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OK, now comes my least favorite time of year. No, not Christmas. I pretty much like Christmas.

What I hate is that cloying question, “What do you want?”

These are supposed to be presents, folks … as in surprises. Remember when you were a kid and you thought you had a pretty good idea what was in those boxes and you hoped you were right, but you didn’t know for sure until the morning? And remember how long Christmas Eve felt because you were so excited to find out what Santa brought you … not to mention your aunts and uncles and relatives? You had no idea! If you were bad, like me, sometimes you even opened one or two of the packages carefully and skillfully (or, at least, as carefully and skillfully as a 9-year-old can do) and just quickly, daringly peeked inside!

Now, all I hear from my parents, from my sister, from my not-in-laws is, “What do you want for Christmas?” My mom even gets kind of angry if I don’t have an answer, as if I am making her life difficult. I try to start out every year with the answer, “Whatever you think I might like.” Ultimately, I get beaten down and have to start making lists: a sportcoat, a Dustbuster, a book, a digital camera (hey, it worked last year!), etc.

But in reality, what I’d really love is if no one asked and instead went out shopping with an eye toward what they think I might like. It’s kind of fun to unwrap presents with no clue as to what might be inside, and to find out my sister thought I’d like a fondue set or my father thought I might enjoy the biography of Lawrence Welk. They might be crappy gifts, they might be great gifts — it wouldn’t matter. What would matter is knowing they put some thought into what I might like, that I was on their mind when they saw that particular shirt or that particular book and said, “I bet he’d like that!”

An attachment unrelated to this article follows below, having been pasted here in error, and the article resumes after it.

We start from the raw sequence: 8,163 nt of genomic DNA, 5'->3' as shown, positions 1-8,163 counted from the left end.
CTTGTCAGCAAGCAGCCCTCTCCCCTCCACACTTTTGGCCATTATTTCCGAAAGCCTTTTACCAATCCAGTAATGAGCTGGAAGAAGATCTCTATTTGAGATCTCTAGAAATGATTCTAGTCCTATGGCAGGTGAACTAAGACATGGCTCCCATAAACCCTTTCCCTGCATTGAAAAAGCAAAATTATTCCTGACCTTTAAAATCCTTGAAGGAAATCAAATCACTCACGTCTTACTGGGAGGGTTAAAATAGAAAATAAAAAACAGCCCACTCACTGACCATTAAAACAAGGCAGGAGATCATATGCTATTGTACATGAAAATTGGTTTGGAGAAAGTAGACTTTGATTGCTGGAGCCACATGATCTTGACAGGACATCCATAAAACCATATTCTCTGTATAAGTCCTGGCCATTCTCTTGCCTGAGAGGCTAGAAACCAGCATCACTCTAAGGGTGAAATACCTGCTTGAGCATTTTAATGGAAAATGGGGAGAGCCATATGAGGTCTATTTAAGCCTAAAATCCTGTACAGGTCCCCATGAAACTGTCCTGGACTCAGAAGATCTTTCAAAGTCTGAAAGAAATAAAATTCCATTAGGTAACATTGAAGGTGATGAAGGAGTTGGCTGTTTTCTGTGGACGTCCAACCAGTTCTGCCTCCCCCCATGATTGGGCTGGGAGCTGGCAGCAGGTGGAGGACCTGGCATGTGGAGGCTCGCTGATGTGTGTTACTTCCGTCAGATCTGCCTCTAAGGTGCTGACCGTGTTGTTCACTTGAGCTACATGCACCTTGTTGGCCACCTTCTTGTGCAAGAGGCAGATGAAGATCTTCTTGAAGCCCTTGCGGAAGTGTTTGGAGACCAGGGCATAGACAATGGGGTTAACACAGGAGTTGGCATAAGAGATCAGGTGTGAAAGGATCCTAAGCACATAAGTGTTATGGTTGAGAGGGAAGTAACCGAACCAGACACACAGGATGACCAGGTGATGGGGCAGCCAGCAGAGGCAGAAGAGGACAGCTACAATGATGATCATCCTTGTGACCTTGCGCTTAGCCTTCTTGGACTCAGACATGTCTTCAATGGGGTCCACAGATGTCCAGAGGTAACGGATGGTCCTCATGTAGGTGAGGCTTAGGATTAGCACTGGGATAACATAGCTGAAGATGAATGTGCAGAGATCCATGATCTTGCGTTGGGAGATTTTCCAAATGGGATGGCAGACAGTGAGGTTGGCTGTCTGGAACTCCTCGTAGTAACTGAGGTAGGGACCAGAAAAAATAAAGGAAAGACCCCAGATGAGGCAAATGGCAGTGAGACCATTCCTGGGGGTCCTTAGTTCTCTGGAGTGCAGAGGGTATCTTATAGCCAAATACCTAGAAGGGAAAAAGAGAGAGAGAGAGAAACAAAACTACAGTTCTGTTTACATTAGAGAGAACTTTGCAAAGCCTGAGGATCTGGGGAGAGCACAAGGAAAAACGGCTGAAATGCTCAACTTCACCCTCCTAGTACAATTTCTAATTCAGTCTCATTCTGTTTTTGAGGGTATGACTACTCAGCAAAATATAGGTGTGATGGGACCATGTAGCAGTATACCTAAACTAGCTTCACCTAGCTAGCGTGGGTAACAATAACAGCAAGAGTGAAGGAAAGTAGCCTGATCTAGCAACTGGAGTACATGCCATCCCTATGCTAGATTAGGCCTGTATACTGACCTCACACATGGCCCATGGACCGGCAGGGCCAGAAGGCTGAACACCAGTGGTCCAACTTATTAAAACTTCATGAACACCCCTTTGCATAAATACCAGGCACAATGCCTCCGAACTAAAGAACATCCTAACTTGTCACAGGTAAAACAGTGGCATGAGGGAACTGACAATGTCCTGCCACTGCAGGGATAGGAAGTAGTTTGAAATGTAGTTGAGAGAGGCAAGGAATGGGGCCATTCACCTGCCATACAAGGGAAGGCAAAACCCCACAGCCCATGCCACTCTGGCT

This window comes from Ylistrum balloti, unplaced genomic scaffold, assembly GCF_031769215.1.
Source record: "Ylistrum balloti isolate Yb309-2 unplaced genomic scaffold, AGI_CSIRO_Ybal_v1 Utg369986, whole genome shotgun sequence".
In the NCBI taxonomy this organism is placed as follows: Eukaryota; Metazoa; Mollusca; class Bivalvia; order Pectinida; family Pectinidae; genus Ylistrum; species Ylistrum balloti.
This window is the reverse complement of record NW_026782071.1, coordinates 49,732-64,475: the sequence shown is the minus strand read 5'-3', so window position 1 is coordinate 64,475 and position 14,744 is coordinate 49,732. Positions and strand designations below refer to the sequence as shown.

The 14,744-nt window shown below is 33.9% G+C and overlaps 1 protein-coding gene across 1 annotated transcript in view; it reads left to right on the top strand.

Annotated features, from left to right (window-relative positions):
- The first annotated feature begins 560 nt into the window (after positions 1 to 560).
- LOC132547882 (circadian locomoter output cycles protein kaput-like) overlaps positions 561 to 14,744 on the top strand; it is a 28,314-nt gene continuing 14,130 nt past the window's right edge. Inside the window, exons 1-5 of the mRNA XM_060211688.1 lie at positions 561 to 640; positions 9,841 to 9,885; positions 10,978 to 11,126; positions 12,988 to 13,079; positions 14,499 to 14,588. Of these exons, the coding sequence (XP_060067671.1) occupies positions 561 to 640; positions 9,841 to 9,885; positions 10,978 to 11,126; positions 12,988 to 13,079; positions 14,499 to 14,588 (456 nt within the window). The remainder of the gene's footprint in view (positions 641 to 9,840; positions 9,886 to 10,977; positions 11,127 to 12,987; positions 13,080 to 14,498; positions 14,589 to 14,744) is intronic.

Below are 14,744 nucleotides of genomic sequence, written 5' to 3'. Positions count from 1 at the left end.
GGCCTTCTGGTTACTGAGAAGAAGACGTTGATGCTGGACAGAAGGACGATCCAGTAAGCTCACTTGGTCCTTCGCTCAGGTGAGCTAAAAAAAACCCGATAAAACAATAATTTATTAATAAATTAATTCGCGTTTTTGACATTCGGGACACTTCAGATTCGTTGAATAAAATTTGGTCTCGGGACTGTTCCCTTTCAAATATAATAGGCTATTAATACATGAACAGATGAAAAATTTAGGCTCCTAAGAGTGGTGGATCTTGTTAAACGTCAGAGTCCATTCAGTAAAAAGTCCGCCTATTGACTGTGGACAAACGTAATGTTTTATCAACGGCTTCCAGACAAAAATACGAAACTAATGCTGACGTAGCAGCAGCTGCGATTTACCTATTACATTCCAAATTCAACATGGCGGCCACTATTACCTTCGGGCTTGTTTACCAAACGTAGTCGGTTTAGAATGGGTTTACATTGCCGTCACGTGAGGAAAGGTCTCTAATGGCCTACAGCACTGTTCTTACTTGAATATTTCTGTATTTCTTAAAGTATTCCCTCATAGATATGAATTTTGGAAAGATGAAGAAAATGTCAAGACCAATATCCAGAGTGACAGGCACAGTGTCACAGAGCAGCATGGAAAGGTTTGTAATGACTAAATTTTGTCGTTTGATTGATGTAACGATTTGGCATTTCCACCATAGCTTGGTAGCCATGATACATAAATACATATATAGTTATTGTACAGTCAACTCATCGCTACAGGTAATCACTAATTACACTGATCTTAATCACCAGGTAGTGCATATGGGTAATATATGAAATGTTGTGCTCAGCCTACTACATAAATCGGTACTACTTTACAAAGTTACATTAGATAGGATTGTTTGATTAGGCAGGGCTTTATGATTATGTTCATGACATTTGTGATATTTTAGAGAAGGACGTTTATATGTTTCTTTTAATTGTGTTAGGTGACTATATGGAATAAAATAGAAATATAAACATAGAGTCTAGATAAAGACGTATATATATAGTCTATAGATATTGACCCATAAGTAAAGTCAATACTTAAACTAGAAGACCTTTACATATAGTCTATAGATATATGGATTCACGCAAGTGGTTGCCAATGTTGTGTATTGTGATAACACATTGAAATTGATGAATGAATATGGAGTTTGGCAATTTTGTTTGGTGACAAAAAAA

One year, my dad got me a Stephen King book. Just a paperback, nothing expensive. When I unwrapped it, he had a huge grin on his face (and a grin on a father’s face is almost as good as a dog rolling over for a belly scratch) and said, “I know you like Stephen King.”

In fact, I hate Stephen King. I can’t stand his writing and think his books are all too long by about 350 pages. But I read that book, and I tried to like it, and that present meant a lot to me because my dad had picked it out with no “help” from me. It wasn’t on a list, it wasn’t a special request, I didn’t tell him what I wanted after days of badgering. He just bought it because he saw it and thought (even if wrongly), “Oh, I’ve got to get him that.”

That is the best kind of present. One bought and presented with love and care, not on demand.


Rodney Expounded Thusly:

All good points…but, what do you want this year?

Monday, November 29th, 2004 • 11:36am • Permalink

John Expounded Thusly:

Money is fine. Large bills preferred (easier to mail). Thanks for asking.


Monday, November 29th, 2004 • 6:18pm • Permalink

Steve Expounded Thusly:

I’m getting John a ______________. (EDITED FOR SURPRISEABILITY)

I love your sentiments on this, and I agree. I was just saying to Marcy on the way home from the airport last night that I was dreading Christmas this year because of the shopping. I’m horrible at finding stuff for people.

SCRATCH THAT. What I really think I mean is I’m always worried I won’t find something for someone, and sometimes don’t, and so I end up getting neither a surprise gift nor a “What do you want?” gift and the whole spirit of the giving goes kablooey.

I told Marcy I’m just getting everyone gift cards this year. Everyone! Even my family.

Tuesday, November 30th, 2004 • 11:14am • Permalink

John Expounded Thusly:

I’ll take mine from Macy’s, please.

Tuesday, November 30th, 2004 • 2:08pm • Permalink


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